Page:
verb (used without object)
verb (used with object)
- the time between two acts, scenes, or the like.
- stage wait.
- waits, (formerly) a band of musicians employed by a city or town to play music in parades, for official functions, etc.
- a street musician, especially a singer.
- one of a band of carolers.
- a piece sung by carolers, especially a Christmas carol.
- to perform the duties of an attendant or servant for.
- to supply the wants of a person, as serving a meal or serving a customer in a store.
- to call upon or visit (a person, especially a superior): to wait on Her Majesty at the palace.
- Falconry. (of a hawk) to soar over ground until prey appears.
- Chiefly Midland and Southern U.S. to wait for (a person); await.
- Also wait upon. to await (an event).
- to postpone going to bed to await someone's arrival.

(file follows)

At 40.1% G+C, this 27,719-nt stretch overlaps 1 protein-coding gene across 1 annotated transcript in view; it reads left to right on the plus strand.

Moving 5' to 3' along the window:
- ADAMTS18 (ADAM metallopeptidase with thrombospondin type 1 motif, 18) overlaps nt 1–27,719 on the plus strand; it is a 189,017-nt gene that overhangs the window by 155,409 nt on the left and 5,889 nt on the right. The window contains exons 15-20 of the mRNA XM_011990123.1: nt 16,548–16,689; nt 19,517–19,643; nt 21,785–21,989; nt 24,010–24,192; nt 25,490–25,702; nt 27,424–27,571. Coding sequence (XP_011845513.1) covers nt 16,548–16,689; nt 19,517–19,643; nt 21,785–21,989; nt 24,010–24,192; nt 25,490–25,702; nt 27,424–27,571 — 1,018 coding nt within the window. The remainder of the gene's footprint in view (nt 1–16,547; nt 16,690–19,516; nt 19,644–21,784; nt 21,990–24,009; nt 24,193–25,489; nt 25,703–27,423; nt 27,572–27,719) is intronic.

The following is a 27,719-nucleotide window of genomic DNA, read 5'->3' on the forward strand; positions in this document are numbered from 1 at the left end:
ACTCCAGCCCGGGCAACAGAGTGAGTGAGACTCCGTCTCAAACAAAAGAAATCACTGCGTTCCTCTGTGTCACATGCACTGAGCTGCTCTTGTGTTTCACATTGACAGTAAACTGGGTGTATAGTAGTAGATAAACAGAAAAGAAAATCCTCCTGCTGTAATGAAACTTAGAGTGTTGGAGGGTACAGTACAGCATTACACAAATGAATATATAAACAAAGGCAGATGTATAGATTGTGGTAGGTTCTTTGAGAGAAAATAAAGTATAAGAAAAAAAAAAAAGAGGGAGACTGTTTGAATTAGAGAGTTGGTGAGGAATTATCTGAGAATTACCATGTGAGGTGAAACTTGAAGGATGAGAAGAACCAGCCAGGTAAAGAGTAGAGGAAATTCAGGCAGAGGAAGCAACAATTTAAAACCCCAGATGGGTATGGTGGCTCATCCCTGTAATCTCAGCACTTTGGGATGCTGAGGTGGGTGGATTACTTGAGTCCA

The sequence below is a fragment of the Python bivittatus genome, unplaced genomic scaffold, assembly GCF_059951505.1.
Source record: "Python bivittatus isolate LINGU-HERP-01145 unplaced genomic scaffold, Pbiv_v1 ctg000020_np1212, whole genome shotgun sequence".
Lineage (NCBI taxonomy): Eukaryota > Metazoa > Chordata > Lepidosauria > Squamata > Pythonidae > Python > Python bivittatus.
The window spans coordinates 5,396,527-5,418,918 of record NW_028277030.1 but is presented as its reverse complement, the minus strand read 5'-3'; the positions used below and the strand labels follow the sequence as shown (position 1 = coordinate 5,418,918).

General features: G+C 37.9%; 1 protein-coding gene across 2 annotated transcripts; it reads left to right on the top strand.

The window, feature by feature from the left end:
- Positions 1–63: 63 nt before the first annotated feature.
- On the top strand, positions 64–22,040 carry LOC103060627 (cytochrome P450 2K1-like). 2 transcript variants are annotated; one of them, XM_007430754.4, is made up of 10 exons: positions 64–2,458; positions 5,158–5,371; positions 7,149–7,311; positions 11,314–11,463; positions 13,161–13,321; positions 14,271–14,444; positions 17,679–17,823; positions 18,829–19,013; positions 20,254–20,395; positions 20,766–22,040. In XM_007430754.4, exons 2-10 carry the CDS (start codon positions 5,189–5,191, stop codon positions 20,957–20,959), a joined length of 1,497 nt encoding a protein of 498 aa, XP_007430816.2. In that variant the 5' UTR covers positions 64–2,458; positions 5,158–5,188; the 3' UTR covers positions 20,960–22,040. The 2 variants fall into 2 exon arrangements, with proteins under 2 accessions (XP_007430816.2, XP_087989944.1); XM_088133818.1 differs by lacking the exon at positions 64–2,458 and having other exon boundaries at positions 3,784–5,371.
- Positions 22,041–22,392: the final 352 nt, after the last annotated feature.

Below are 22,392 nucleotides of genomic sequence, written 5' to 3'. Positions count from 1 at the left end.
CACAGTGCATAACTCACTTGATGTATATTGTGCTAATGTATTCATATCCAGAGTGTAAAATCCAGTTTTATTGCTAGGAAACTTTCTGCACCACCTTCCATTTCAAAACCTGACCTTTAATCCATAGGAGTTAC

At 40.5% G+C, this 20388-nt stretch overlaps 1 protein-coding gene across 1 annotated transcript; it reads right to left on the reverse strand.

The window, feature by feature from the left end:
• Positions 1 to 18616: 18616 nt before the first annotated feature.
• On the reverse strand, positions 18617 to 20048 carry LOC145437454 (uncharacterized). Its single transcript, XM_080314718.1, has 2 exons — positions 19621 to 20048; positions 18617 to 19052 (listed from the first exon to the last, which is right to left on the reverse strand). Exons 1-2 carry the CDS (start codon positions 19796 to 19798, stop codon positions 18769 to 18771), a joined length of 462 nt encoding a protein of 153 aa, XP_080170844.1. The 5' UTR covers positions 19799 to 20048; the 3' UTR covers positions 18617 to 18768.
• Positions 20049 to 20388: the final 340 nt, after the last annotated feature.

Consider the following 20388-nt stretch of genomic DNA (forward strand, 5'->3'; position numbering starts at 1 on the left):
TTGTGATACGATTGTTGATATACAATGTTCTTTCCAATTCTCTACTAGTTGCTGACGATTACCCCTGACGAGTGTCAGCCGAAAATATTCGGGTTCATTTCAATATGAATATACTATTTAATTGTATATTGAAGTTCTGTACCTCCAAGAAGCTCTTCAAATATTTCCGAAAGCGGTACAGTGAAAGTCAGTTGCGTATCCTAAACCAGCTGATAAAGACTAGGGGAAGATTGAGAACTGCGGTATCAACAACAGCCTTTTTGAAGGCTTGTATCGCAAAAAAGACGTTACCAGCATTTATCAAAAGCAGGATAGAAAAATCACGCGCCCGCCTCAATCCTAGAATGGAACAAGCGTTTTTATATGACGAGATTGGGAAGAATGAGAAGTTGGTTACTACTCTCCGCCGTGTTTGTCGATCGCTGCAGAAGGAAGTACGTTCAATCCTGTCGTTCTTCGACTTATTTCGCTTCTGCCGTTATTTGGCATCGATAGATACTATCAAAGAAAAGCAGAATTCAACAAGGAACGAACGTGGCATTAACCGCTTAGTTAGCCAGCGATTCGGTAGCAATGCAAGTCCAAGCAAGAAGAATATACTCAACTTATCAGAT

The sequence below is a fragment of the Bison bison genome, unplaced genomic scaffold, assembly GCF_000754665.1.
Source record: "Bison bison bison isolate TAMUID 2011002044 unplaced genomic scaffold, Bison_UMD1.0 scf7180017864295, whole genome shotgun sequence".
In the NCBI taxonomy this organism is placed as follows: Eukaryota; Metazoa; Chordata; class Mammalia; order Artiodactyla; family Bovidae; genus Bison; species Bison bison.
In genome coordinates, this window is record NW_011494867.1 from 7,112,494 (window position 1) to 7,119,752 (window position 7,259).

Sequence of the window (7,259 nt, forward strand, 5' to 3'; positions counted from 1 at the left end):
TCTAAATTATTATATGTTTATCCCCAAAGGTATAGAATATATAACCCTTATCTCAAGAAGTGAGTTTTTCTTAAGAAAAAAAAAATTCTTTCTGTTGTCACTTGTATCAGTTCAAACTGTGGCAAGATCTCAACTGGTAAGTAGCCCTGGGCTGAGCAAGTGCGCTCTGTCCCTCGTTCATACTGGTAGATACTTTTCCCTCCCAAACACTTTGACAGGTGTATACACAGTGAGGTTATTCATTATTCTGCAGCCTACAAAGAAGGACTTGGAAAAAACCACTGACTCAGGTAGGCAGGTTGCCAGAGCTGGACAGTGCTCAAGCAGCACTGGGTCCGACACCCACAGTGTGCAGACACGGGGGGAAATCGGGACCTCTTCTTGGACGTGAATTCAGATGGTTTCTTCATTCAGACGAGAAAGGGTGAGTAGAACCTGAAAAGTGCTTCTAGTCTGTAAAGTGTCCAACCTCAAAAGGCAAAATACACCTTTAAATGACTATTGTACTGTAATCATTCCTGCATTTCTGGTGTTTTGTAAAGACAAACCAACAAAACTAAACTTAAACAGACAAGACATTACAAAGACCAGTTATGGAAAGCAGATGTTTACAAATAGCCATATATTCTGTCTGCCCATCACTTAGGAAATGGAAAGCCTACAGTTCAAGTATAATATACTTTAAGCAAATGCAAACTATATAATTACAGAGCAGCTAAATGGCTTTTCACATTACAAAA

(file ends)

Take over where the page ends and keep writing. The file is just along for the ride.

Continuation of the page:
- Informal. to halt and wait for another to join one, as in running or walking: Wait up, I can't walk so fast.
Origin of wait
SYNONYMS FOR wait
Can be confusedwait weight
British Dictionary definitions for wait up (1 of 2)
verb (intr, adverb)
British Dictionary definitions for wait up (2 of 2)
Word Origin for wait
Idioms and Phrases with wait up (1 of 2)
Postpone going to bed in anticipation of someone or something, as in My parents always wait up until I get home, no matter how late it is. [Mid-1800s]
Stop or pause so that another can catch up, as in Let's wait up for the stragglers, or Don't walk so fast; wait up for me. [Colloquial]
Idioms and Phrases with wait up (2 of 2)
In addition to the idioms beginning with wait
- wait a minute
- wait and see
- wait at table
- wait for the other shoe to drop
- waiting game
- waiting in the wings
- wait on
- wait on hand and foot
- wait out
- wait up
- can't wait
- hurry up and wait
- in waiting
- lie in wait
- play a waiting game